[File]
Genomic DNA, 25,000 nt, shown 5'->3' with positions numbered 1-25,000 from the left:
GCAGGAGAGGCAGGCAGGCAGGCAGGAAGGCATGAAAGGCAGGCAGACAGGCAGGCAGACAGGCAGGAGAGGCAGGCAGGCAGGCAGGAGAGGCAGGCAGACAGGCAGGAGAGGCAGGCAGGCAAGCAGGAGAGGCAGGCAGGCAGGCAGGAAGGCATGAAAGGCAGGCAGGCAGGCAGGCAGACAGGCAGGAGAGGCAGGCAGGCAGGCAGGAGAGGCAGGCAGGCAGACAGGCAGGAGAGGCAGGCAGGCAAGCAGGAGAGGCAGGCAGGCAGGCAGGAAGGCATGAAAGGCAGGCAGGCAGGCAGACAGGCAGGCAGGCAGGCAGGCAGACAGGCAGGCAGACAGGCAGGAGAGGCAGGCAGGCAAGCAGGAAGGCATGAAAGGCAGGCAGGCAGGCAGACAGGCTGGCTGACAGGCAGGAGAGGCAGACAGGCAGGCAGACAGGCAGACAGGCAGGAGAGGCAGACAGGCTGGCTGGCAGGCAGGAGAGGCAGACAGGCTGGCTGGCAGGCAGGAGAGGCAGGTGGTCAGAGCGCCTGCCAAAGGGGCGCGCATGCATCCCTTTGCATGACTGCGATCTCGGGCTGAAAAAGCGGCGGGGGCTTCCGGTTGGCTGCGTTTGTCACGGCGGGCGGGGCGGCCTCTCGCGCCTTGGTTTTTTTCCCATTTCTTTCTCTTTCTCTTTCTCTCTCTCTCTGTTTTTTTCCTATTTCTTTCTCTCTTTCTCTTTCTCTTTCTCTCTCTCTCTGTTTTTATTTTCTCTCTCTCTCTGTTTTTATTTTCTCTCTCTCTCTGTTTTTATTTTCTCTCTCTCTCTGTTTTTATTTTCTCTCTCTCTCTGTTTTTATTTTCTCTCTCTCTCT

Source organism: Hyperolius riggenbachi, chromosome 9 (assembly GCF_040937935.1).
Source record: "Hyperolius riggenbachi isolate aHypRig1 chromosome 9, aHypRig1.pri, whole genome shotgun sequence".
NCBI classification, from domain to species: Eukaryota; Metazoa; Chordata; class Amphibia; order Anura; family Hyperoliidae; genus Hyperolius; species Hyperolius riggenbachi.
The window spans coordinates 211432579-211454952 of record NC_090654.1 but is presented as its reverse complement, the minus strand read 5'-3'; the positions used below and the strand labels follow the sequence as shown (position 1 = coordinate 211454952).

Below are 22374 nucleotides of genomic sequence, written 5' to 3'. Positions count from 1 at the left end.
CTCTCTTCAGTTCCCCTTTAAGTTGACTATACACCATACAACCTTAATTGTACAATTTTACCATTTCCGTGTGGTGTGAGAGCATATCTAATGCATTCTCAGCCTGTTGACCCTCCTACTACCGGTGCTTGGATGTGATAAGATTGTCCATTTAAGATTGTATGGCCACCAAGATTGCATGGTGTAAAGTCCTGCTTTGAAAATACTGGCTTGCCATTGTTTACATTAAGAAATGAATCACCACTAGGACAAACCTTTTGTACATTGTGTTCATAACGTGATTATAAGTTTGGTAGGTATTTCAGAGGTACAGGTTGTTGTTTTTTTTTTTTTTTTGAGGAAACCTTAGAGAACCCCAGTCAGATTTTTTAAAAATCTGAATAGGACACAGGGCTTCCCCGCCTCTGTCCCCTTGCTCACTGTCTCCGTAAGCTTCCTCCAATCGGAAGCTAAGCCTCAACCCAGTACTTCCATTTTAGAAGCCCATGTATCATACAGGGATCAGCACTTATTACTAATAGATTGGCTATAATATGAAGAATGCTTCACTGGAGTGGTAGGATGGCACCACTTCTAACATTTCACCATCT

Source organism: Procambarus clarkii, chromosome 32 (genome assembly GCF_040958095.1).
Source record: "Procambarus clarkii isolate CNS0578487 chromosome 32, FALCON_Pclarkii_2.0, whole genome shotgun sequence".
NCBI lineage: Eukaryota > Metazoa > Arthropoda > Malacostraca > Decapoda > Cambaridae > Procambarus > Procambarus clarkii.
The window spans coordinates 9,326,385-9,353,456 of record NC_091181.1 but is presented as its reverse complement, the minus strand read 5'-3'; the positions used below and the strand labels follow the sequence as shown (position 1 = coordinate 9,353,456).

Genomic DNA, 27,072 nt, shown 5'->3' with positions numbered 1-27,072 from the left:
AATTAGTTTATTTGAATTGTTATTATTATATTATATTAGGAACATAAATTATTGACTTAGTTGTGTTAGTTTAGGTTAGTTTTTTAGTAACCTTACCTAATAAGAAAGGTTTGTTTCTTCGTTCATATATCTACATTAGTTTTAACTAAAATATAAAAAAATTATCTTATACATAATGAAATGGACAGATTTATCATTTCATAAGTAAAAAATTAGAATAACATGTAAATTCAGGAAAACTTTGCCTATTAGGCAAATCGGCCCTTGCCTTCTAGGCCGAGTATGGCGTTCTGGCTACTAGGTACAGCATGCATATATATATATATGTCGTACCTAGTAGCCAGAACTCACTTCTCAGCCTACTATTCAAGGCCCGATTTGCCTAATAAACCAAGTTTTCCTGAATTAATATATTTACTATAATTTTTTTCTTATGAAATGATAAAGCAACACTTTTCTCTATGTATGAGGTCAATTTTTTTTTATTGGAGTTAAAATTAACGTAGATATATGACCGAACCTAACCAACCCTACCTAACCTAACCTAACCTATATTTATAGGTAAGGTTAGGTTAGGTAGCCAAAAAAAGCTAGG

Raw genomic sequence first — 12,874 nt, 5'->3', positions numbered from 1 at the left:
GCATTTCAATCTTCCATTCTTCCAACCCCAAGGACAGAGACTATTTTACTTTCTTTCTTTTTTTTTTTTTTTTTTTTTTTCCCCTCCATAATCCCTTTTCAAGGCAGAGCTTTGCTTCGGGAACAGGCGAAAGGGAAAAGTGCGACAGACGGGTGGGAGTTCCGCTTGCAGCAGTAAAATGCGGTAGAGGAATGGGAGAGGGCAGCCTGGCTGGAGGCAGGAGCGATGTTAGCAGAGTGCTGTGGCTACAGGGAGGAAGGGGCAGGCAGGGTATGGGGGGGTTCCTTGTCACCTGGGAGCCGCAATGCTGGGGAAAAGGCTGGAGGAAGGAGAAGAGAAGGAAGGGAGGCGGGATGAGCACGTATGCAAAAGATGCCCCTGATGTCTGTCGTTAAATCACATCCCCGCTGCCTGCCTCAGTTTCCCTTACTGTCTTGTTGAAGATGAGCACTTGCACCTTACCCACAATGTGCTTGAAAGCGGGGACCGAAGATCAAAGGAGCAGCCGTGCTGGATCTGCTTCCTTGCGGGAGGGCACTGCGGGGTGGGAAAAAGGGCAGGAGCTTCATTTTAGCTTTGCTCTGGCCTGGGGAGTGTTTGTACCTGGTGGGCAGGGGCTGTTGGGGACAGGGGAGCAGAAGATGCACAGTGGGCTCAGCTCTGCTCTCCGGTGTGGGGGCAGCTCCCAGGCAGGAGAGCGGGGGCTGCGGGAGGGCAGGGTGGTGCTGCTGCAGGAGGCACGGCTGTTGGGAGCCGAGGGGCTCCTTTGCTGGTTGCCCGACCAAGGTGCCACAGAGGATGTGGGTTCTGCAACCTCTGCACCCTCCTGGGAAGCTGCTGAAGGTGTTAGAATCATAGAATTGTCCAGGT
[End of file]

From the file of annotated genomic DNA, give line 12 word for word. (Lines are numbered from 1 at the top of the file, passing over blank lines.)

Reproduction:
The window spans coordinates 9,326,385-9,353,456 of record NC_091181.1 but is presented as its reverse complement, the minus strand read 5'-3'; the positions used below and the strand labels follow the sequence as shown (position 1 = coordinate 9,353,456).